It started clean and ended messy.
When the debt-ceiling crisis began to capture the public's and Wall Street's bemused imagination in June, President Obama's Gallup approval rating was 50 percent, the highest
It's now at 40 percent, the lowest of his presidency, and a disturbing sign that dismay with America's "dysfunctional" government is taking a toll on more than Congress - mired since early spring with approval ratings in the mid-teens.
Obama won a long-term extension of the nation's $14.3 trillion debt ceiling. The deal extends borrowing authority by at least $2.1 trillion with no threat of congressional obstruction.
But Obama lost on his push for higher revenue. Tax increases - even for favorite targets like corporate jet subsidies and oil companies (heavy on symbolism but relatively light on revenue) - were left to a special committee. That means Obama traded spending cuts upfront without a dime of guaranteed new revenue - already a flashpoint on the left.
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In the main, Obama did protect Social Security, Medicaid, children's health insurance, and veterans benefits and other entitlements from across-the-board cuts if the special committee fails to propose specific budget cuts to Congress. The committee's mandate is silent on the fate of these programs, but since many in Congress see the possibility — if not probability — that the 12-member committee bipartisan committee will deadlock, these programs are shielded from automatic cuts that failure would set in motion.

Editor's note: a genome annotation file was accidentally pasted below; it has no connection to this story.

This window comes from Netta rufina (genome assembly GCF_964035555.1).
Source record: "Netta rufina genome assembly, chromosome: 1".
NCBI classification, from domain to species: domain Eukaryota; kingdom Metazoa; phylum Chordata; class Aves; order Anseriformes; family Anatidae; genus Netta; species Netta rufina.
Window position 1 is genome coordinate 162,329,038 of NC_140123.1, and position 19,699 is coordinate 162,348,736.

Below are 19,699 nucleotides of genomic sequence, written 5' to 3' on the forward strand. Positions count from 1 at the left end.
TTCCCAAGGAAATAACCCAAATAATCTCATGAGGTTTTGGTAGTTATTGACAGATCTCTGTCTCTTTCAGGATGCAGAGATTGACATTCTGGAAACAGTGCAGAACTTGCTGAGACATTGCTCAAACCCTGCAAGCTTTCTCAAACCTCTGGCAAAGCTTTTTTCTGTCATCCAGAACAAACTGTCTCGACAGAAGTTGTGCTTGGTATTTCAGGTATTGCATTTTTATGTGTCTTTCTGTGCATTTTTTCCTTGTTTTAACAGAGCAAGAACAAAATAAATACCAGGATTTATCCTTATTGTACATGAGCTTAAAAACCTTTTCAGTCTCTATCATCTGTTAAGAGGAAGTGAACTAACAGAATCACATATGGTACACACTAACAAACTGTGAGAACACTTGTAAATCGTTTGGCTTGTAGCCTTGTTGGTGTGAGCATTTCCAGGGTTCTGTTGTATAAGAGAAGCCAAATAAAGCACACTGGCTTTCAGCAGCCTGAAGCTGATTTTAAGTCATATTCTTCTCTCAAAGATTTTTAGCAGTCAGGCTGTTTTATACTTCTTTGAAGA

Also, Obama won a 50-50 split in all domestic cuts between non-defense spending and allocations for defense, homeland security, and the State Department. This amounts to $350 billion over 10 years and gives Obama an opportunity to press for more economical spending in the security sphere. Republicans say they will fight another day to ensure military readiness, training, and availability of necessary weapons systems.
But the president opened the door to Medicare cuts. Even though they are limited to providers, Obama has put Medicare cost savings on the table at just the moment congressional Democrats cherished a clean shot at Republicans for backing a 10-year plan to transform the health care program for the elderly from fee-for-service to a voucher system to finance insurance purchases on the open market.
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On the tax side, Republicans are certain the rules will nullify higher taxes. Democrats are equally convinced the magnitude of future spending cuts through caps or across-the-board sequestration will prove so politically unpopular that Republicans will relent and raise taxes. That's what happened in 1990, when sequestration-ordered cuts led President George H.W. Bush to raise taxes in a budget deal reviled to this day by conservatives.